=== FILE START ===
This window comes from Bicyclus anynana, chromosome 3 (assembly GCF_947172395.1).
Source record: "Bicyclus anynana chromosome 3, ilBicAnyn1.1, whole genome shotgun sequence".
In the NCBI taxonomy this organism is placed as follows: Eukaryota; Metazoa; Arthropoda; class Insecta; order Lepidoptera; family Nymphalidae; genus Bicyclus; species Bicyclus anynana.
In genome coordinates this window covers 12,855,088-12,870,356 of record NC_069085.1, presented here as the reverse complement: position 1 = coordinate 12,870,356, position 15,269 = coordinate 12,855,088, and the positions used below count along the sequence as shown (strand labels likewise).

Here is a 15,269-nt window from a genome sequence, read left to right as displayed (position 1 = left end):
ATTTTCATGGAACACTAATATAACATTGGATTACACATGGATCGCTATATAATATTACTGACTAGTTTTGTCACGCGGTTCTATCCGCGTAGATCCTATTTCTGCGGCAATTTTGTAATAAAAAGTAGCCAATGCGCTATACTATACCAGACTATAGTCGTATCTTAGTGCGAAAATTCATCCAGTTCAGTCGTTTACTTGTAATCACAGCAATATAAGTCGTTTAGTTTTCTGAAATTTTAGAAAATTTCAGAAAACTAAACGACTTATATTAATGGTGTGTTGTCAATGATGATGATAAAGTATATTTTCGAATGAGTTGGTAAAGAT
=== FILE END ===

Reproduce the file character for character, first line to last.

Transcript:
This window comes from Bicyclus anynana, chromosome 3 (assembly GCF_947172395.1).
Source record: "Bicyclus anynana chromosome 3, ilBicAnyn1.1, whole genome shotgun sequence".
In the NCBI taxonomy this organism is placed as follows: Eukaryota; Metazoa; Arthropoda; class Insecta; order Lepidoptera; family Nymphalidae; genus Bicyclus; species Bicyclus anynana.
In genome coordinates this window covers 12,855,088-12,870,356 of record NC_069085.1, presented here as the reverse complement: position 1 = coordinate 12,870,356, position 15,269 = coordinate 12,855,088, and the positions used below count along the sequence as shown (strand labels likewise).

Here is a 15,269-nt window from a genome sequence, read left to right as displayed (position 1 = left end):
ATTTTCATGGAACACTAATATAACATTGGATTACACATGGATCGCTATATAATATTACTGACTAGTTTTGTCACGCGGTTCTATCCGCGTAGATCCTATTTCTGCGGCAATTTTGTAATAAAAAGTAGCCAATGCGCTATACTATACCAGACTATAGTCGTATCTTAGTGCGAAAATTCATCCAGTTCAGTCGTTTACTTGTAATCACAGCAATATAAGTCGTTTAGTTTTCTGAAATTTTAGAAAATTTCAGAAAACTAAACGACTTATATTAATGGTGTGTTGTCAATGATGATGATAAAGTATATTTTCGAATGAGTTGGTAAAGAT